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Lt. Dan Choi, the gay Arabic-speaking linguist dismissed from the Army National Guard under the "don't ask, don't tell" policy after coming out earlier in the spring, spoke to MSNBC's Rachel Maddow on Thursday night.
Choi said he intends to fight his discharge "tooth and nail."
Maddow also talked to Rep. Joe Sestak (D-Pa.), who called for the Obama administration to address the issue of "don't ask, don't tell."
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Read the rush transcript:
MADDOW: This week, those three words cost Dan Choi his military career as well. He has received a letter from the U.S. Army informing him that he is being dismissed, it says, in part, quote, "this is to inform you that sufficient basis exists to initiate action for withdrawal of federal recognition in the Army National Guard for moral or professional dereliction. Specifically, you admitted publicly that you are a homosexual, which constitutes homosexual conduct. Your actions negatively affected the good order and discipline of the New York Army National Guard."
Joining us now for his first interview since being informed of his dismissal is U.S. Army 1st Lieutenant Daniel Choi. Lieutenant Choi, thank you so much for coming back on the show. Good to see you.
CHOI: Good to see you face to face, yes.
MADDOW: You knew there was a very good possibility that by coming out publicly on this show, you would get kicked out of the military.
But I have to ask what your reaction was when you actually got the letter this week.
CHOI: Well, when I got the letter, I was extremely angry. I was angry -- I mean, the letter is basically saying bottom line, Lieutenant Dan Choi, you're fired. You're a West Point graduate, you're fired. You're an Arabic linguist, you're fired. You deployed to Iraq, you're willing to deploy again, doesn't matter. Because you're gay, that's enough grounds to kick you out.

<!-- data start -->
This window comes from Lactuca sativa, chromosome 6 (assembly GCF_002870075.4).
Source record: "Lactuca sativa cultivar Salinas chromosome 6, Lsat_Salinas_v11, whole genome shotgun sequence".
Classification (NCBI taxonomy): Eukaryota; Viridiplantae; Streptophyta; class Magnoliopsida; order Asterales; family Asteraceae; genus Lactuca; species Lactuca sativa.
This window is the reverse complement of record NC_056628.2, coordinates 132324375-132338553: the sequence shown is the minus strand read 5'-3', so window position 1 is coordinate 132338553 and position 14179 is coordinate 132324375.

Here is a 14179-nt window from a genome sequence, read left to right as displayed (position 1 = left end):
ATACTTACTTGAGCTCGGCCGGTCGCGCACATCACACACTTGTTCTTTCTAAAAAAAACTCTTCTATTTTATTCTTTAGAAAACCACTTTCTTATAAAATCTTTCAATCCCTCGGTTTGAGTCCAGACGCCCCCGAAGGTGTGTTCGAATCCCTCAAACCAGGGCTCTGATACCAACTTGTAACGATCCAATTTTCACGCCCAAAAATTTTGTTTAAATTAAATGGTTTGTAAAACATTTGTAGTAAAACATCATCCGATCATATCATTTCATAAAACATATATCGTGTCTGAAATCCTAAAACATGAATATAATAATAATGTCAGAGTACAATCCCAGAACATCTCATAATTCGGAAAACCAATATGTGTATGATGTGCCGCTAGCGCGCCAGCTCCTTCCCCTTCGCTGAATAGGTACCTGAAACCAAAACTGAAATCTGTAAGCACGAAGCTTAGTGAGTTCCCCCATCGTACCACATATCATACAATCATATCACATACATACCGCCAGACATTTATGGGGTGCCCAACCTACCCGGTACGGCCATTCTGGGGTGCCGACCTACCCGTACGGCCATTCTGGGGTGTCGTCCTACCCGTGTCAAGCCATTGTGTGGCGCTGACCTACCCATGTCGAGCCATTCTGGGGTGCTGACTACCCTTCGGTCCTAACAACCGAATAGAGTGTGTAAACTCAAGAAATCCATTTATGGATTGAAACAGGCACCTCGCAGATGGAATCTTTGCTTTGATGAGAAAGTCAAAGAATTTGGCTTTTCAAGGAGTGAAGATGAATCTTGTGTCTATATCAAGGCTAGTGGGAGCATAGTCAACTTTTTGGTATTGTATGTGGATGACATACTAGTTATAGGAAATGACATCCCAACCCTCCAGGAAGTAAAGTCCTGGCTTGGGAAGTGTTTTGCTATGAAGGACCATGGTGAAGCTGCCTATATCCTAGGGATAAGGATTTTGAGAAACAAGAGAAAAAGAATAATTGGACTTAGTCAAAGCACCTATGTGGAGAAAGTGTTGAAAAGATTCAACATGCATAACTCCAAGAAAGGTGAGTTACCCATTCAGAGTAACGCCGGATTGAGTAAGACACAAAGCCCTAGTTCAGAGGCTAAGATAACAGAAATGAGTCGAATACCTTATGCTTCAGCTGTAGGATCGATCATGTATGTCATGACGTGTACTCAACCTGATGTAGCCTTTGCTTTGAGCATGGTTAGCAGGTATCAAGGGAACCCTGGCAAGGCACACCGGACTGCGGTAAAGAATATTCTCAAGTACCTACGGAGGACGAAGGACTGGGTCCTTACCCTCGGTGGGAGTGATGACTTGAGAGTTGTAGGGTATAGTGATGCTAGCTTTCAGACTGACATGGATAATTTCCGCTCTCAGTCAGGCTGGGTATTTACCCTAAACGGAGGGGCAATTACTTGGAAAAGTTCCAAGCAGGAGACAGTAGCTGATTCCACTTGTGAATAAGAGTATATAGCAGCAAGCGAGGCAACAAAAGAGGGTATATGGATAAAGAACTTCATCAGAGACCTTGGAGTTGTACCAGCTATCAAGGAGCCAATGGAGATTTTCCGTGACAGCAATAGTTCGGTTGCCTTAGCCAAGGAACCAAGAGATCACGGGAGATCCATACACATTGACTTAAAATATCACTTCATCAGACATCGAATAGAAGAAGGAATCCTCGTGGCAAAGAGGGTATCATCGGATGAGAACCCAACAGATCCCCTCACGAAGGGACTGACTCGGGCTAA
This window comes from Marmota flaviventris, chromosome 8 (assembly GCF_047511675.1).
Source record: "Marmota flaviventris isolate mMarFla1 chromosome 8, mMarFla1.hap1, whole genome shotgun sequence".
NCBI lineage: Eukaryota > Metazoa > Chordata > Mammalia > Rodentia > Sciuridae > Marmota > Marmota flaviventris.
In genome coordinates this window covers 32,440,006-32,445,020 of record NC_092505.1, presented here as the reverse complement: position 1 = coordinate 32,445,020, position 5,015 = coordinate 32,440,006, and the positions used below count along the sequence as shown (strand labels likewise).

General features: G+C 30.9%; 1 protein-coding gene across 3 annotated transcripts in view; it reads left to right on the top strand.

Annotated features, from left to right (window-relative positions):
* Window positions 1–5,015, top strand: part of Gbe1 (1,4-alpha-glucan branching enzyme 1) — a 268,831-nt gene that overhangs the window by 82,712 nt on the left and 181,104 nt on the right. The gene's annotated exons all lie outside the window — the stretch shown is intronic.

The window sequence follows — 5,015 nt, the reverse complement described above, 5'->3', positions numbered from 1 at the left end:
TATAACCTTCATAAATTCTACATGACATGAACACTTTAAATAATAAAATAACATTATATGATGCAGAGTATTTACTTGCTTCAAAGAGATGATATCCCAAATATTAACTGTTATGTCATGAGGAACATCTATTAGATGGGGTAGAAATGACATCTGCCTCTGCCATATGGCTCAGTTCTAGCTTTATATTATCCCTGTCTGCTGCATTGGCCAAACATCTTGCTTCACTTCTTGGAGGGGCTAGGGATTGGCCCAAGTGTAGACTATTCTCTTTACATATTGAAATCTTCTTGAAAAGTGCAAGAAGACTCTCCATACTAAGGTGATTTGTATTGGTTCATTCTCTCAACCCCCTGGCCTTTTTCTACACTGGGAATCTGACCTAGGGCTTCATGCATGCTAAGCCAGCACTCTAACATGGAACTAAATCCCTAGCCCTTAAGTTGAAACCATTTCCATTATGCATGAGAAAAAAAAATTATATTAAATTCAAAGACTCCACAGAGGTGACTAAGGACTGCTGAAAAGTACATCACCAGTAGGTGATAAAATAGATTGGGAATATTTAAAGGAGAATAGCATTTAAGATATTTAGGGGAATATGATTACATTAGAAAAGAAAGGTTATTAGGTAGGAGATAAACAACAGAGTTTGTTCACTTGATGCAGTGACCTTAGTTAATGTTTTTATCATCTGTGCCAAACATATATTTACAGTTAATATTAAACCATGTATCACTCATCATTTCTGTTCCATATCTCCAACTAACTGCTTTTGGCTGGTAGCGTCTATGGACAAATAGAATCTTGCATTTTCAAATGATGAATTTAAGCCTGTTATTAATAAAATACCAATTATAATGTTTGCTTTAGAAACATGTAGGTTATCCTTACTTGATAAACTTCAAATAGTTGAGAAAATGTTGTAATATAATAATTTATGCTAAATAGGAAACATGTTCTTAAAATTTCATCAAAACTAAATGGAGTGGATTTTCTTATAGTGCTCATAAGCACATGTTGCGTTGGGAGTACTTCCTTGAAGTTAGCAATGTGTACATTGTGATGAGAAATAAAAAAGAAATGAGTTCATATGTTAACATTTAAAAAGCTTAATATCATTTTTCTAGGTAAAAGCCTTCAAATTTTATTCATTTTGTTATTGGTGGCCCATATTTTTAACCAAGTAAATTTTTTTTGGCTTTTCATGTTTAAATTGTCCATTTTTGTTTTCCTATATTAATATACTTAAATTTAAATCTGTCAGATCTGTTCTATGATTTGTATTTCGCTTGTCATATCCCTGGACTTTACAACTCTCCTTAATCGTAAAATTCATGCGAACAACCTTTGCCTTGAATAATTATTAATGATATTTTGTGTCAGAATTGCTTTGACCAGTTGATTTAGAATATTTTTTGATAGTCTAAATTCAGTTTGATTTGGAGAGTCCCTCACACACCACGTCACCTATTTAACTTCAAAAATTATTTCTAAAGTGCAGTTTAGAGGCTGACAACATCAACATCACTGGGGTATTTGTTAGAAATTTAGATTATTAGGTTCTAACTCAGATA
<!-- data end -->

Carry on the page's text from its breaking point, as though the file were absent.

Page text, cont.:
But the biggest thing that I'm angry about is what it says about my unit. It says that my unit suffered negative good order -- negative actions -- good order and discipline suffered. That's a big insult to my unit.
I mean, all the insult that the letter can do, to say that I'm worthy of being fired, you know, that's nothing comparing to saying that my unit is not professional enough, that my unit does not deserve to have a leader that is willing to deploy, that has skills to contribute.
MADDOW: In terms of the good order and discipline allegation, what has been the reaction that you got from your fellow troops, from your unit after you told them that you are gay? Was there upset, was there discord? Were there any negative consequences to your ability to function as a group?
CHOI: Two weeks after I appeared on the show, we had National Guard training. Basically, we went to marksmanship qualification. We shot our rifles. And I was leading some of the training as officer in charge, telling them to cease fire or fire, and I thought, for four days, nobody was saying anything, so maybe they don't watch TV or maybe they don't read the "Army Times." But at the end of the training, so many people came up to me, my peers, my subordinates, people that outranked me, folks that have been in the Army -- and this is an infantry unit, infantry men that -- coming up to me and saying, hey, sir, hey, Lieutenant Choi, we know, and we don't care. What we care about is that you can contribute to the team. And what leaders do, they look to see how can they make the best team before they go to war.